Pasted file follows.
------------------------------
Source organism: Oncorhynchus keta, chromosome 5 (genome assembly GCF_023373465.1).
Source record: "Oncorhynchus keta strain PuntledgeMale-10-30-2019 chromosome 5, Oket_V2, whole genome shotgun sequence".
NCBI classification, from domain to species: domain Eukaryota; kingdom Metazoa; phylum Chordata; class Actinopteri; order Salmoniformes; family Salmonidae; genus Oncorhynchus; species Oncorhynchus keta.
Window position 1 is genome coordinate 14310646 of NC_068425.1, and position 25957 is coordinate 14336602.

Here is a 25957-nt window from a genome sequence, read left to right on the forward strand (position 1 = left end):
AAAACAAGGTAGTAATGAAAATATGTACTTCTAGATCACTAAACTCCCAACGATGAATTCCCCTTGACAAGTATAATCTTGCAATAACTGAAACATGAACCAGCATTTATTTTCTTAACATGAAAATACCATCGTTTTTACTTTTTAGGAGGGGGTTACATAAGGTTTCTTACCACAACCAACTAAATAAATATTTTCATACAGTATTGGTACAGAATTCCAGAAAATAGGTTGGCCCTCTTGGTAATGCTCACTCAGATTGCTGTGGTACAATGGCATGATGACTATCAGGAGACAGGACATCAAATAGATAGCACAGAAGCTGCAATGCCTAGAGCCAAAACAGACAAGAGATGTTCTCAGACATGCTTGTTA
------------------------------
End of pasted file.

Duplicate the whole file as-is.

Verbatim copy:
Source organism: Oncorhynchus keta, chromosome 5 (genome assembly GCF_023373465.1).
Source record: "Oncorhynchus keta strain PuntledgeMale-10-30-2019 chromosome 5, Oket_V2, whole genome shotgun sequence".
NCBI classification, from domain to species: domain Eukaryota; kingdom Metazoa; phylum Chordata; class Actinopteri; order Salmoniformes; family Salmonidae; genus Oncorhynchus; species Oncorhynchus keta.
Window position 1 is genome coordinate 14310646 of NC_068425.1, and position 25957 is coordinate 14336602.

Here is a 25957-nt window from a genome sequence, read left to right on the forward strand (position 1 = left end):
AAAACAAGGTAGTAATGAAAATATGTACTTCTAGATCACTAAACTCCCAACGATGAATTCCCCTTGACAAGTATAATCTTGCAATAACTGAAACATGAACCAGCATTTATTTTCTTAACATGAAAATACCATCGTTTTTACTTTTTAGGAGGGGGTTACATAAGGTTTCTTACCACAACCAACTAAATAAATATTTTCATACAGTATTGGTACAGAATTCCAGAAAATAGGTTGGCCCTCTTGGTAATGCTCACTCAGATTGCTGTGGTACAATGGCATGATGACTATCAGGAGACAGGACATCAAATAGATAGCACAGAAGCTGCAATGCCTAGAGCCAAAACAGACAAGAGATGTTCTCAGACATGCTTGTTA